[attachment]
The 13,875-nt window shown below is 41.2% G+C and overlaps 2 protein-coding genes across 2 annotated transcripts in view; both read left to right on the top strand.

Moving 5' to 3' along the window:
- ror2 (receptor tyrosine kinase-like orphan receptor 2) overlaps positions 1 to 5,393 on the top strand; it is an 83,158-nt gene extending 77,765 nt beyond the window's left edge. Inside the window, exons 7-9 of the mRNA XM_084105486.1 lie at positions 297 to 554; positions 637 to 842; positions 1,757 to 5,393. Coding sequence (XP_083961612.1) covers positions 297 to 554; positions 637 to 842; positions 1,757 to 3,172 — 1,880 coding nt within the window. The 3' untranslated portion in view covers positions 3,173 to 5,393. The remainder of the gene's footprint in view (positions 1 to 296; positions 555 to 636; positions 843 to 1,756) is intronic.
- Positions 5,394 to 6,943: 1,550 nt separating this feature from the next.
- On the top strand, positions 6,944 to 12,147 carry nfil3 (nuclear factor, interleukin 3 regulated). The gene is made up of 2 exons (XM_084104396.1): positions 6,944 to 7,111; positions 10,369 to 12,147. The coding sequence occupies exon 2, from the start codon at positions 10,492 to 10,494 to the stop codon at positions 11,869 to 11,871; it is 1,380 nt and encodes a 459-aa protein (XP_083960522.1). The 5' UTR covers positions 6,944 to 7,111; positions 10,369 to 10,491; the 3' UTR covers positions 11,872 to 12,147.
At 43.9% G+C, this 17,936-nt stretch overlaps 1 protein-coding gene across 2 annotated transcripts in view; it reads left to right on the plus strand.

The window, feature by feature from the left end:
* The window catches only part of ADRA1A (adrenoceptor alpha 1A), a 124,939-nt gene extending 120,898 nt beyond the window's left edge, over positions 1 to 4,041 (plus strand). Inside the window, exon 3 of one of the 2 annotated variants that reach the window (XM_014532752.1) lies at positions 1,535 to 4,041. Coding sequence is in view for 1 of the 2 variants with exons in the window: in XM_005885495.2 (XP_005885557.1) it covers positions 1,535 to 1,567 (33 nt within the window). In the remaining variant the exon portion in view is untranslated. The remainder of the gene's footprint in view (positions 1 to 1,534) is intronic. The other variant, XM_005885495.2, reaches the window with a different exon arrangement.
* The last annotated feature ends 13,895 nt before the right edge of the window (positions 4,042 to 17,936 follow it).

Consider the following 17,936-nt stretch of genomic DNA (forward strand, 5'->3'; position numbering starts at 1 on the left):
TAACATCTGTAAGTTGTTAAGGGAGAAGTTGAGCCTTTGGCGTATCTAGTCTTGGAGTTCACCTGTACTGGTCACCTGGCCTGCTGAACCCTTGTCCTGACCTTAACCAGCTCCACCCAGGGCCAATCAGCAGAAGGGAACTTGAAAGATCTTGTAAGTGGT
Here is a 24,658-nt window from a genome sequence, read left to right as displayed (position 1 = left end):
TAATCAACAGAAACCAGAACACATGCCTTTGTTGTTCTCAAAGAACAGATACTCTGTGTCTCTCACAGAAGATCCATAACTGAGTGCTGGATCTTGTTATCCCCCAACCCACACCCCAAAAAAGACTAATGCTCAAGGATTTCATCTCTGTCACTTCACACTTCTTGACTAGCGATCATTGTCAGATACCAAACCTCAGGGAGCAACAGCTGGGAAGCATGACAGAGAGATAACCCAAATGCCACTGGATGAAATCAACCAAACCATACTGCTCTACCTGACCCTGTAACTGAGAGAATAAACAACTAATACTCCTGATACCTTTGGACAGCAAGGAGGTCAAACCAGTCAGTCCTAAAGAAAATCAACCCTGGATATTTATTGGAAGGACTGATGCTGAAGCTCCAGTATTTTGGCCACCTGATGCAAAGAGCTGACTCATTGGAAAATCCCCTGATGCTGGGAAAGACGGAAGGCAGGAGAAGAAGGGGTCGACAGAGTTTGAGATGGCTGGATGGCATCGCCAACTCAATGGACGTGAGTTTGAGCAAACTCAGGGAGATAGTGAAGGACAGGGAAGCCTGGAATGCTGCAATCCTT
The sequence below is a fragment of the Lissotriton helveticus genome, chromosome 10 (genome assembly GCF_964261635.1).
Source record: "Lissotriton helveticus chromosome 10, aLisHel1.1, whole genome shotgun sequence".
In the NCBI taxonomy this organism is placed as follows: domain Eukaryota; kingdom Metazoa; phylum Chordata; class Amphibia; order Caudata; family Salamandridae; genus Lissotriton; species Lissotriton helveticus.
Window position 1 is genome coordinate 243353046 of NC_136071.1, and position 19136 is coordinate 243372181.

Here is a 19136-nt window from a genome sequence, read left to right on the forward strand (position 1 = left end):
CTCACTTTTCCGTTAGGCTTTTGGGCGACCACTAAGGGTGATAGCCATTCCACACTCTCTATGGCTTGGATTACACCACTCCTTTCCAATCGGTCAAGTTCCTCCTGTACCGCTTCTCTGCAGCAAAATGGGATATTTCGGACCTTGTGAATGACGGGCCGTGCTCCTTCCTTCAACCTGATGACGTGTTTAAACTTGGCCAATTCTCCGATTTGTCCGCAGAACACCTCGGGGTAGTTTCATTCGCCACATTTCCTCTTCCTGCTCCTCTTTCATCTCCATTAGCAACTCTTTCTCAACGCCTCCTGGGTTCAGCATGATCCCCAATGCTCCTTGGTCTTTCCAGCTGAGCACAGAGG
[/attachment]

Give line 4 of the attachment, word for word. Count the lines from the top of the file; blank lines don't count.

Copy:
- Positions 5,394 to 6,943: 1,550 nt separating this feature from the next.